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Home / Invasive Species Resources

Invasive Species Resources

Provides access to all site resources (alphabetically), with the option to search by species common and scientific names. Resources can be filtered by Subject, Resource Type, Location, or Source.

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USDA. Animal and Plant Health Inspection Service.
USDA's Animal and Plant Health Inspection Service (APHIS) confirmed the presence of virulent Newcastle disease in a commercial chicken flock in Riverside County, California. This finding is part of an outbreak in southern California that began in May 2018 in backyard exhibition birds. This is the first case in commercial poultry since 2003.

Virulent Newcastle disease is not a food safety concern.  No human cases of Newcastle disease have ever occurred from eating poultry products.

USDA. Animal and Plant Health Inspection Service.

The United States Department of Agriculture's (USDA) Animal and Plant Health Inspection Service (APHIS) confirmed the presence of virulent Newcastle disease in a small flock of backyard exhibition chickens in Los Angeles County, California. It is important to note that the presence of the disease is not a food safety concern. This is the first case of virulent Newcastle disease, previously referred to as exotic Newcastle disease, in the U.S. since 2003.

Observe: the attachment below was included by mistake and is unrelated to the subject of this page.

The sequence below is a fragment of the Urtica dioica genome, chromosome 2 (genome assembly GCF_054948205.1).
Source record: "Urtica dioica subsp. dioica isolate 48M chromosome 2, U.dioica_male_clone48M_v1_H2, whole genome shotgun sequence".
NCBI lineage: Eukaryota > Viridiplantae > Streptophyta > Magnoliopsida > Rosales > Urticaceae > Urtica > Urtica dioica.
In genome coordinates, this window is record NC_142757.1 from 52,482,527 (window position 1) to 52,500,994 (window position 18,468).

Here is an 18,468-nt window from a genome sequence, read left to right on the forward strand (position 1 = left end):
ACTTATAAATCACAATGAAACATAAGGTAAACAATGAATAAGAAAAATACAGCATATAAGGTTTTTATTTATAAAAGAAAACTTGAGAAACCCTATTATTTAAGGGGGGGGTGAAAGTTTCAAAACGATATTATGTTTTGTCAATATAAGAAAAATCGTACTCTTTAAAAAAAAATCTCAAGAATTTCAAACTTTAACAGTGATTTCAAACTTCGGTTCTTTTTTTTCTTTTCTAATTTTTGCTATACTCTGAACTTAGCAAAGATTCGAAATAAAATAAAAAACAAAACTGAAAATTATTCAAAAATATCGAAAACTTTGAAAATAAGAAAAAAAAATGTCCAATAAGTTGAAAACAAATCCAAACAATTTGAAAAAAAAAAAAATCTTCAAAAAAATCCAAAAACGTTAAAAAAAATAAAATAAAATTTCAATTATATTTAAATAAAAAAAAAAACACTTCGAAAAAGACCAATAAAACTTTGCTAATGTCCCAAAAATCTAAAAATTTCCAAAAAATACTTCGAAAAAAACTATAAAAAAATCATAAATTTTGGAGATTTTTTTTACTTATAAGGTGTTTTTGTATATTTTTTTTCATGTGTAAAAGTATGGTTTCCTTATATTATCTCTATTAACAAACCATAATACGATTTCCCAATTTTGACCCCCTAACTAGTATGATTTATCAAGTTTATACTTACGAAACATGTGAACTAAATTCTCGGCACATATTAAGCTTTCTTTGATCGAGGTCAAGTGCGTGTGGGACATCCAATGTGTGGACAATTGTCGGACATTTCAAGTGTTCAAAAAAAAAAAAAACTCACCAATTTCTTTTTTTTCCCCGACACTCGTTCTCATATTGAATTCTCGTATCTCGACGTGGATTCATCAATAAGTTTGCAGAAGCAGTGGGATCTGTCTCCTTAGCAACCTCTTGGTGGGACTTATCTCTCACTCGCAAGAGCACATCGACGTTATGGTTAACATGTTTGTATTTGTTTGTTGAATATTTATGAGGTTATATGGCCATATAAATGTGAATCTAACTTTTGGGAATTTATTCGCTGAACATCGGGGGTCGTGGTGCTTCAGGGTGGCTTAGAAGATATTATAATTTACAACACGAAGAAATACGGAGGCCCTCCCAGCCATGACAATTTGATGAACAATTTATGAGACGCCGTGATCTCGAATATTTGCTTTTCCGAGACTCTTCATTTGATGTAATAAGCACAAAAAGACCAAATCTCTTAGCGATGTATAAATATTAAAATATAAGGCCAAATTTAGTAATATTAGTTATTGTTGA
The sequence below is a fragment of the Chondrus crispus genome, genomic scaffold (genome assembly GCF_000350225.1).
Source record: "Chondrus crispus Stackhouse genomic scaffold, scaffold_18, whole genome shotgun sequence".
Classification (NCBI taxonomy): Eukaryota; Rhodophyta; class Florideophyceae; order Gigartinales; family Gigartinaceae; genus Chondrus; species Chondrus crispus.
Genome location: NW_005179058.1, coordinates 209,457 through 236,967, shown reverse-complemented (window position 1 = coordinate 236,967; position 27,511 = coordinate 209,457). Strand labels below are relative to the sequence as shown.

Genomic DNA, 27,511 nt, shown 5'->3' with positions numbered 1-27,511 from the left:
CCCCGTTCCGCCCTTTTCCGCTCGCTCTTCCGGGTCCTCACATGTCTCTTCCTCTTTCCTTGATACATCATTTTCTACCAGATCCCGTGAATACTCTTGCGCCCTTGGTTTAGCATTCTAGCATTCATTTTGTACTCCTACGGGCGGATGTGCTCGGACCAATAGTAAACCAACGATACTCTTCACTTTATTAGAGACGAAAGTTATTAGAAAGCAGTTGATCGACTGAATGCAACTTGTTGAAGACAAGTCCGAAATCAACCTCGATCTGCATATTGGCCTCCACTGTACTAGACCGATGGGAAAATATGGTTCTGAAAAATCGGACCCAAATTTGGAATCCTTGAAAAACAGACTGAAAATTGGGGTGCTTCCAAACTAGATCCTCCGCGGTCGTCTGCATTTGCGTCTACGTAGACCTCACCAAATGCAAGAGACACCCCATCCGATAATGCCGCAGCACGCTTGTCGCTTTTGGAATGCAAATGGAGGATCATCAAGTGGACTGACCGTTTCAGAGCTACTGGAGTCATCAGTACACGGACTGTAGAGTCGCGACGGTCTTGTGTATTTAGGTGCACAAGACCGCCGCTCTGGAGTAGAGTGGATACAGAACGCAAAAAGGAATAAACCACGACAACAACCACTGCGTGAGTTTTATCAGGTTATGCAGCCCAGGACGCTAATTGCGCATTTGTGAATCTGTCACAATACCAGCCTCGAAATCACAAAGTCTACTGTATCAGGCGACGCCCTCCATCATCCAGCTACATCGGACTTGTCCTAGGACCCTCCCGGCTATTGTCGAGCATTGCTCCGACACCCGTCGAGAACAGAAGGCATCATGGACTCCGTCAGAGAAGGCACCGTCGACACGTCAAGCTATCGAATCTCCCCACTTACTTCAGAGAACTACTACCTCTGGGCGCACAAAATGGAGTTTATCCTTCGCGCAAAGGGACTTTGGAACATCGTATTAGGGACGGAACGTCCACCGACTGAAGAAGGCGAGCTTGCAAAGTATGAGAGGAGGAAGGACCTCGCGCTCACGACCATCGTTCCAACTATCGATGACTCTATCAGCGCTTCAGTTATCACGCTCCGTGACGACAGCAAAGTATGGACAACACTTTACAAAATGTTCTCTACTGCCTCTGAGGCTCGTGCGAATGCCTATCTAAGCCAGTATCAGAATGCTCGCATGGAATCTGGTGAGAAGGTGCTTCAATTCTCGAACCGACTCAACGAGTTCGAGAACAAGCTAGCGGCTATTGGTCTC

USDA. Animal and Plant Health Inspection Service.

The United States Department of Agriculture’s (USDA) Animal and Plant Health Inspection Service (APHIS) confirmed the presence of virulent Newcastle disease in a small flock of backyard exhibition chickens in Utah County, Utah. This is the first case of virulent Newcastle disease in Utah. This case is believed to be connected to the current outbreak of virulent Newcastle disease in California, as three of the birds at the premises were recently moved to Utah from Los Angeles County, California. Since May 2018, 299 cases of Newcastle disease have been confirmed in Southern California, primarily in backyard exhibition birds.

Virulent Newcastle disease is not a food safety concern. No human cases of Newcastle disease have ever occurred from eating poultry products.

USDA. Animal and Plant Health Inspection Service.

The U.S. Department of Agriculture’s (USDA) Foreign Animal Disease Diagnostic Laboratory has confirmed African swine fever (ASF) in samples collected from pigs in the Dominican Republic through an existing cooperative surveillance program. USDA’s Animal and Plant Health Inspection Service (APHIS) has numerous interlocking safeguards in place to prevent ASF from entering the United States.  Pork and pork products from the Dominican Republic are currently prohibited entry as a result of existing classical swine fever restrictions.

The USDA continues to work diligently with partners including the Department of Homeland Security’s Customs and Border Protection (CBP) and the U.S. swine industry to prevent ASF from entering the United States. ASF is not a threat to human health, cannot be transmitted from pigs to humans and it is not a food safety issue.